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Ohio Department of Aging Boomerang: It all comes back to you!

Boomerang: It all comes back to you!

My Life - November 2009

How to Stay Active and Eat Well at Holiday Gatherings
Holidays Can Be a Dietary Minefield, But Balance, Variety and Perspective Can Help

What are you looking forward to most this holiday season? The turkey and stuffing? Pumpkin pie? Aunt Marie's famous almond biscotti? Cousin Steve's sinful peanut butter fudge? Food is an important part of many celebrations, family and cultural traditions and many people gain a little (or a lot of) weight between Thanksgiving and the New Year. Odds are, you are going to be one of those people.

Many factors can lead to holiday overeating.According to studies, the average person gains just one pound during the winter holidays. While this doesn't sound bad, most people do not lose that pound and, year after year, it adds up. People who are already overweight tend to gain five pounds or more during the holidays, pounds they will not lose.

Many factors can lead to holiday overeating. Perhaps the most obvious is the ready availability of feasts and tempting treats. The traditional holiday dinner with appetizers can pack around 3,000 calories per person, possibly more with extra butter and fat. That's not counting dessert! Other factors that lead to overeating include the influence of family and friends and emotional eating from holiday stress, depression or even joy.

For most of us, some holiday indulgence isn't necessarily a bad thing and may be better than depriving ourselves of special holiday foods or feeling guilty when we overdo it. Balancing the good and bad, going for variety and keeping things in perspective are key to keeping your holiday eating from becoming a free-for-all.

  • Skip the dinner plates. The first step to eating less is to put less food on your plate. At a buffet, grab a dessert plate instead of a dinner plate; it will seem like you are eating more than you really are. At the dinner table, try covering part of your plate with a napkin or piece of lettuce.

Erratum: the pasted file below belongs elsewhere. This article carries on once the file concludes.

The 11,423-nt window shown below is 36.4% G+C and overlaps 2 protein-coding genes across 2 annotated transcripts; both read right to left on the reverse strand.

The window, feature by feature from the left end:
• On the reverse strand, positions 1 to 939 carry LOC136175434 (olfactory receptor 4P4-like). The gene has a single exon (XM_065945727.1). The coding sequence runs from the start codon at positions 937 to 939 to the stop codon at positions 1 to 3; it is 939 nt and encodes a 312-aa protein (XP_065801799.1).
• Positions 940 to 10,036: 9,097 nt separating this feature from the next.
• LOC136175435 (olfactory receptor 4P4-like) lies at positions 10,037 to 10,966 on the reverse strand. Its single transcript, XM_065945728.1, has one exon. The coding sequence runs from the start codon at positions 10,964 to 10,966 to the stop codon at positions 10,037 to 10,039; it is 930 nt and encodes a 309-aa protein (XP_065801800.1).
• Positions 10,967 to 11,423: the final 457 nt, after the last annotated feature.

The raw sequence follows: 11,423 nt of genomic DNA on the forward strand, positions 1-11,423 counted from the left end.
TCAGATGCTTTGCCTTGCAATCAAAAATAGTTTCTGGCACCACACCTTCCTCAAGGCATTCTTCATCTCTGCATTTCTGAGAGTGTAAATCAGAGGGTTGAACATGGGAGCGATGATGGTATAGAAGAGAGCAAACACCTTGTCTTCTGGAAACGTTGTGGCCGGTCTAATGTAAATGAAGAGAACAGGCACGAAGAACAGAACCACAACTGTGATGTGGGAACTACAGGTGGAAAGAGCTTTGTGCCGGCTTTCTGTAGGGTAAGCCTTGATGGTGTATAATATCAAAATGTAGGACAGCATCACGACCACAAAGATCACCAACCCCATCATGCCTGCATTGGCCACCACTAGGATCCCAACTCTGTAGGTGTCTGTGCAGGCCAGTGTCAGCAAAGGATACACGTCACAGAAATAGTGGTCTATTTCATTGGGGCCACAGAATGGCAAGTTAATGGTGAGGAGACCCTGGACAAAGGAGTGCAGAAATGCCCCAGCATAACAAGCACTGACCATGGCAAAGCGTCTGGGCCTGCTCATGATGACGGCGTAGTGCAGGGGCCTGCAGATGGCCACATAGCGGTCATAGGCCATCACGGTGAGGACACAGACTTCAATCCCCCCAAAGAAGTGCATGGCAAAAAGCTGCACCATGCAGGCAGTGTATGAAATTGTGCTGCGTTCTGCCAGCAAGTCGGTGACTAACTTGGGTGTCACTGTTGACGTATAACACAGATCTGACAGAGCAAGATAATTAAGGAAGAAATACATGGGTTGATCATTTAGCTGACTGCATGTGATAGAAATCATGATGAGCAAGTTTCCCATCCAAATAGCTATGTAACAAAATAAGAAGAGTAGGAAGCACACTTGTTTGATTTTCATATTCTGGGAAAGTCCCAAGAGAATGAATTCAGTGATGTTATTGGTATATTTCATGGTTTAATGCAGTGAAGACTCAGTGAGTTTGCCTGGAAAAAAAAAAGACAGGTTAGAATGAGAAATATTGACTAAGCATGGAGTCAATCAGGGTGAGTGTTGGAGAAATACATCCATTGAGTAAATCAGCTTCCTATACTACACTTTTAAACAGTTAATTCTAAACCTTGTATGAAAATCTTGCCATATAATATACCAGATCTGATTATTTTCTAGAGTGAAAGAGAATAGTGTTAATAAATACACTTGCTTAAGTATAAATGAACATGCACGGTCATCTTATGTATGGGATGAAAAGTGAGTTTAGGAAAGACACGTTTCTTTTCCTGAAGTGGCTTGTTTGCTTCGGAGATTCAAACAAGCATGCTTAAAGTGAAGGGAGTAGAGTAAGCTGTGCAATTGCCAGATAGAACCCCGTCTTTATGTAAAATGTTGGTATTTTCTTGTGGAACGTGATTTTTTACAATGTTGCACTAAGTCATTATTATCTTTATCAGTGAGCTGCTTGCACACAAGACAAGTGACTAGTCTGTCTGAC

• Go for variety. Instead of eating a lot of a few things, eat a little of a lot of things. Grab healthy items like fruits and vegetables first, then fill in the spaces with small portions of meat and carbohydrates. Savor each bite and avoid seconds.
  • Snack at home before you go. Being hungry leads to overeating and drives us toward higher calorie foods. Eating a piece of fruit, a small carton of yogurt or a string cheese before you go to a party can put you in control of your appetite.
  • Make a plan. Think about what foods you really want to eat and what you probably can do without. Eat what you want most first, and avoid the rest if you're full.
  • Avoid recreational eating. We tend to eat (or keep eating) simply because food is there or because everyone else is noshing. When you are done with the meal, pop a mint or stick of gum in your mouth, get a tall glass of water to sip and move away from the buffet table or food trays.
  • Count your drinks. Liquors, sweet wines and sweet mixed drinks contain 150-450 calories per glass. If you choose to drink, select light wines and beers, and use low-calorie mixers such as water and diet soda. Limit yourself to one or two alcoholic drinks per occasion. Watch for the calories in soda, fruit punch and eggnog, as well.

Maintaining healthy weight means striking a balance between diet and exercise. While most people increase the calories they consume during the holidays, they often don't increase the amount of physical activity they get. Worse, some may forego exercise altogether in the hustle and bustle of the season. Exercise burns calories, regulates appetite, relieves stress, boosts metabolism and improves your circulation - all factors that will help your body deal with Aunt Marie's biscotti and other goodies.

Make physical activity a part of your celebrations. Take your family for a walk after dinner. Go to an ice or roller skating rink instead of the movies. You can even play some fitness-related video games. The goal is to be physically active every day, even if it is just for 10 minutes at a time.

Most of all, maintain perspective. It takes days of overeating to gain weight. If you over-indulge at a single holiday meal, don't beat yourself up. Put it behind you and return to your usual eating plan the next day without guilt.